Here are ten locations you probably would not want to choose for your next holiday. That is unless you like long trips, frostbite, and very few amenities upon arrival. These places push the adage, “It’s the journey, not the destination,” to its absolute limit.
Oymyakon is officially the coldest permanently inhabited place on Earth. Situated in Siberia, temperatures at Oymyakon have been recorded as low as –67 degrees Celsius (–80 °F), the lowest temperature ever recorded outside the Antarctic. It is so cold that the town’s official thermometer, installed by some misguided official as a tourist attraction, broke when the mercury inside it froze
Socotra lies off the coast of Yemen. The island has been isolated from its neighbors for millions of years and has developed its own unique species of flora and fauna. One of the most startling-looking plants found on the island is the dragon blood tree. It was said to have first grown on the spot where two brothers fought to the death. The blood of the two brothers was said to have nourished the tree, which explains why its sap is a crimson red color. Where dragons come into it is anyone’s guess
3. McMurdo Station
McMurdo Station is built on Hut Point Peninsula on Ross Island. This is the most southerly piece of solid ground accessible to ships. The station was established in 1955 as a hub for the US Antarctic Program. It boasts a harbor, a landing strip, a helipad, and all the facilities needed to provide year-round support for scientists and researchers working in the area.
Hut Point gets its name from the wooden hut erected by the famous explorer Captain Robert Falcon Scott. The hut was later used by Ernest Shackleton in his 1907 Nimrod expedition. It is now protected by the Antarctic Treaty as an Area of Special Protection. The area also contains a number of memorials to Scott’s ill-fated expedition, including a cross on Observation Hill to commemorate the explorers who didn’t make it home.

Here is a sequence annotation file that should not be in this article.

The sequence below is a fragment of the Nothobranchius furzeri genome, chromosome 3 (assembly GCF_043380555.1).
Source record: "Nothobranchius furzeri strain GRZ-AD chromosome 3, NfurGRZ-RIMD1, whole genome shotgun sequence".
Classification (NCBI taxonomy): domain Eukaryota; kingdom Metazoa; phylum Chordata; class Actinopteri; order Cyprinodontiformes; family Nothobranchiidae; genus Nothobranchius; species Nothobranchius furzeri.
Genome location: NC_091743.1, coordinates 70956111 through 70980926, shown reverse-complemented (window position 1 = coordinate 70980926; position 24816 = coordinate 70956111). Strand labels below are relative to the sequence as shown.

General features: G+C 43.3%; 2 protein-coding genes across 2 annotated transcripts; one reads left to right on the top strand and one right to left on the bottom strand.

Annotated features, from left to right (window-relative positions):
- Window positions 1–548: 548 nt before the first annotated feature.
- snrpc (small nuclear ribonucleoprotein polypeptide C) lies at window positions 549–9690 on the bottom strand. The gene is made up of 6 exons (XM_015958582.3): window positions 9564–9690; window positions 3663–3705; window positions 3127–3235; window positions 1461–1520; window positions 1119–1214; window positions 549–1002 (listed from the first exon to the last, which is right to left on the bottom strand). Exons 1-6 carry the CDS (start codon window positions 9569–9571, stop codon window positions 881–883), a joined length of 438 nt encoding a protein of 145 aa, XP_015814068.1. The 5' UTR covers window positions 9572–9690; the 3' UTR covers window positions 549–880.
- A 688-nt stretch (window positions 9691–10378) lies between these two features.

4. The Kerguelen Islands
Once called the Desolation Islands, the Kerguelen Islands’ rebranding doesn’t quite disguise the fact that the islands really are among the most desolate places in the world. Situated in the Southern Indian Ocean, Kerguelen is made up mostly of inhospitable peaks and active glaciers.
The islands are home to large penguin and seal populations, though not many people. Most of the residents are French scientists who are studying
5. Easter Island
One of the most famous and mysterious places on Earth, Easter Island, well off the coast of Chile, is still one of the most inaccessible. It was “discovered” on Easter Sunday 1722 by a group of Dutch explorers, thus ignoring the island’s indigenous population, such as it was. The island once boasted a population of 12,000, but this had dwindled to 111 by the time the explorers arrived, and to 101 ten minutes later.
In 1722, the inhabitants of Easter Island were slowly starving to death. The population had dwindled over the last few centuries, it seems, from starvation due to the
Formerly known as Barrow, Utqiagvik, Alaska, is the northernmost town in the United States. It occupies 55 square kilometers (21 mi2) and is 515 kilometers (320 mi) north of the Arctic Circle. Its population totals roughly 4,000 people, mostly Inupiat Eskimos. There are few attractions for visitors who do make the trip, unless they are particularly fond of ice and snow, although there is always the possibility of catching sight of a polar bear scavenging for food around the municipal dump.
However, changes in global temperatures are affecting the region, and sightings of animals previously unknown in these areas are being reported. There are even reports of polar bears and grizzly bears mating, producing hybrid “